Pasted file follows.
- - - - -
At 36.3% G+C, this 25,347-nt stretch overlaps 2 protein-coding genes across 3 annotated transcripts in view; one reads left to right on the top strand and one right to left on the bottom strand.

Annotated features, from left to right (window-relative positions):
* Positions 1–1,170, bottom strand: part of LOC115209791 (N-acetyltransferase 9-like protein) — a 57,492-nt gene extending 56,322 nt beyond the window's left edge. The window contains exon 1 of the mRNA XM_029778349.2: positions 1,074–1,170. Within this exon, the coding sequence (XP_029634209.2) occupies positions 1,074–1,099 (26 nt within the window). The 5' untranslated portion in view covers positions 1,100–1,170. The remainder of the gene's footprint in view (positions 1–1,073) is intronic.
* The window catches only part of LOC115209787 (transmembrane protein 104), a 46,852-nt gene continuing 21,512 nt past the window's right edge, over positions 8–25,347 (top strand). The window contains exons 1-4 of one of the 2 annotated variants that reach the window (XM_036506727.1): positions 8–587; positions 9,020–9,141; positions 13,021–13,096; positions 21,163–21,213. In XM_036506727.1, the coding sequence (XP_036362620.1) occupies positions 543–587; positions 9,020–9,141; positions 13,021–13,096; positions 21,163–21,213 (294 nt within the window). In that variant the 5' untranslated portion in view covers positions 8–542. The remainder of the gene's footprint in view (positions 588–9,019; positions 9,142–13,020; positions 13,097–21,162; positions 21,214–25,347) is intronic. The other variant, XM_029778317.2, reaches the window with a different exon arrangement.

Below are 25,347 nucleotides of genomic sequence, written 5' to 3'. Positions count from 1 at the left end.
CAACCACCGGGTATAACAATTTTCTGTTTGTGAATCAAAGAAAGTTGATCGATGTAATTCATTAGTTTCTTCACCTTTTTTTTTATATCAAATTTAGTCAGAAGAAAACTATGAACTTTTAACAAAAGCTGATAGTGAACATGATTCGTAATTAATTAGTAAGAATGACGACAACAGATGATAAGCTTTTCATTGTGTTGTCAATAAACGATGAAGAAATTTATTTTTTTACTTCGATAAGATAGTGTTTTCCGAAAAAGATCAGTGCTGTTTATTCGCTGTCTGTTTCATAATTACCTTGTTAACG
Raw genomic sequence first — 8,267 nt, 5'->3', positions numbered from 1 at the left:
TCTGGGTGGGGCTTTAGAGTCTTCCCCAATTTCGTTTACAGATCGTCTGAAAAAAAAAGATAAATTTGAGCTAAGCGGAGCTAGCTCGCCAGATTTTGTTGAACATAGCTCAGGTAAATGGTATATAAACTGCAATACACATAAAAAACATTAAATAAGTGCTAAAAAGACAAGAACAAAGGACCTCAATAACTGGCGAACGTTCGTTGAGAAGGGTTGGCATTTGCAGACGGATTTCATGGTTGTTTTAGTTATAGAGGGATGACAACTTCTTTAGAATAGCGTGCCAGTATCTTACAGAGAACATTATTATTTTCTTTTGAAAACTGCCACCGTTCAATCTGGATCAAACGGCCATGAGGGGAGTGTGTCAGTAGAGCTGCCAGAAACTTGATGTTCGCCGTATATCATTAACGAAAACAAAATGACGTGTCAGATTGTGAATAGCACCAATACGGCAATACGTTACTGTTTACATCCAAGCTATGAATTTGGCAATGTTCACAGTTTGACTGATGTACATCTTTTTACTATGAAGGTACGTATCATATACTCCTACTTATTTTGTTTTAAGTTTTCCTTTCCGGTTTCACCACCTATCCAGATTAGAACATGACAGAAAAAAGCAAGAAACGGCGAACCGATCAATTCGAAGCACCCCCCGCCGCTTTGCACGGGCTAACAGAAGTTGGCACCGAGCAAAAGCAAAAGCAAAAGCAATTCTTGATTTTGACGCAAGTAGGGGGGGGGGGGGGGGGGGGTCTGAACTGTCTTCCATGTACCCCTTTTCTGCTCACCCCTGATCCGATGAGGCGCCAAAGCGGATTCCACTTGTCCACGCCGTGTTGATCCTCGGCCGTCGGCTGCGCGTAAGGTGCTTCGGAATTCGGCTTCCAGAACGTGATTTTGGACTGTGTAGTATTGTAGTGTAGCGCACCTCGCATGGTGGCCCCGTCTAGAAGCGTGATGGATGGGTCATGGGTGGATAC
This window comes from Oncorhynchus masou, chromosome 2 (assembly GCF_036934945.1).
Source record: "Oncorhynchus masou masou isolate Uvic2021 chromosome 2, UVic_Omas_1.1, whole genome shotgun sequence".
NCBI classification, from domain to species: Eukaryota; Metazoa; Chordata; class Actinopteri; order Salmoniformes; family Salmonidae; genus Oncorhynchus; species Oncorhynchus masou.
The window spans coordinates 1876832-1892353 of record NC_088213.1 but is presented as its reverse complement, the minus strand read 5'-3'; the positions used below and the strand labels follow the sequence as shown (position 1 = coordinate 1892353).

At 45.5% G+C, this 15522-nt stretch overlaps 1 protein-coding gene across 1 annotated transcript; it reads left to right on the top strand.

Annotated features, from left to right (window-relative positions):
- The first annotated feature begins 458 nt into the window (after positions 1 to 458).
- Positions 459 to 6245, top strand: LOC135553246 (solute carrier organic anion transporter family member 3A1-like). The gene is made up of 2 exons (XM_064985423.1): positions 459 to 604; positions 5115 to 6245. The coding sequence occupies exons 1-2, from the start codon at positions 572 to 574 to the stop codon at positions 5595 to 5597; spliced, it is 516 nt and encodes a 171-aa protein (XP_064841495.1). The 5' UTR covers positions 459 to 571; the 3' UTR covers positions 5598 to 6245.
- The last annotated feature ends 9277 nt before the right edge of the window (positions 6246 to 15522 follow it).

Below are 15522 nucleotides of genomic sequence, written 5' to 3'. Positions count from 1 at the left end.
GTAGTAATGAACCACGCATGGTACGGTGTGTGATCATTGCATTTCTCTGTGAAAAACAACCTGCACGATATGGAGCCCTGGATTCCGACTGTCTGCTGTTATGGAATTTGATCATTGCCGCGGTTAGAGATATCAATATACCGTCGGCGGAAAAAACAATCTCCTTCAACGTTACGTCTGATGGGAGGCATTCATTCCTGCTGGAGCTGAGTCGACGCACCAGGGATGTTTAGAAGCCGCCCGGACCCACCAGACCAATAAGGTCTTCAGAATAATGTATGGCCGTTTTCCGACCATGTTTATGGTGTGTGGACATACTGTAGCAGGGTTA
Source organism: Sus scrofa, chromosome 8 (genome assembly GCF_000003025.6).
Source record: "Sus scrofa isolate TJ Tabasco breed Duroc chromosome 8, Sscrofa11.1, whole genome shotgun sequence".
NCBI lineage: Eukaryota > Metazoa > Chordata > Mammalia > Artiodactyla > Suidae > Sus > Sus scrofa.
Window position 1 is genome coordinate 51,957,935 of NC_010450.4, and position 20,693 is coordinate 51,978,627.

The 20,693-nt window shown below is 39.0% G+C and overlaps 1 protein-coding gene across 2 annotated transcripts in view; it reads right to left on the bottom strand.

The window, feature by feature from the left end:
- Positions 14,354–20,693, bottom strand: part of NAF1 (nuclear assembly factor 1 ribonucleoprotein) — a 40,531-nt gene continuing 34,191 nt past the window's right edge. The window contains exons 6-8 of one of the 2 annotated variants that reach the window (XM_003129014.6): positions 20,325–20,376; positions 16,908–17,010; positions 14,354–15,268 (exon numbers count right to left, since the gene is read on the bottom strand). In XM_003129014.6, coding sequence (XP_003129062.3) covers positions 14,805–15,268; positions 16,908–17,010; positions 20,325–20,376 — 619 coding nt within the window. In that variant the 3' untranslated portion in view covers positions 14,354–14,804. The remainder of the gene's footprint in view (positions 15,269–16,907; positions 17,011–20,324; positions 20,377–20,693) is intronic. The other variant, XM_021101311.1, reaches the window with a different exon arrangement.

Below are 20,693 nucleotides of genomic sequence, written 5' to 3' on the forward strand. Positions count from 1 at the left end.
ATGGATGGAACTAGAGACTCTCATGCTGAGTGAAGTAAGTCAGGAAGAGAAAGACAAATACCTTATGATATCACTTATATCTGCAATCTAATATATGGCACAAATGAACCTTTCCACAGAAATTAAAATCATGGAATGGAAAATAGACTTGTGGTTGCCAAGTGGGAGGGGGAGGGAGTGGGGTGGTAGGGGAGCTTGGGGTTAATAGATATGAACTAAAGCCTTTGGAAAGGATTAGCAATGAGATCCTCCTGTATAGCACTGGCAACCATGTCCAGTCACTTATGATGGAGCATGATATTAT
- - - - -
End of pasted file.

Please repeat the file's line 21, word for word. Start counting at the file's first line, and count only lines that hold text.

Source record: "Sus scrofa isolate TJ Tabasco breed Duroc chromosome 8, Sscrofa11.1, whole genome shotgun sequence".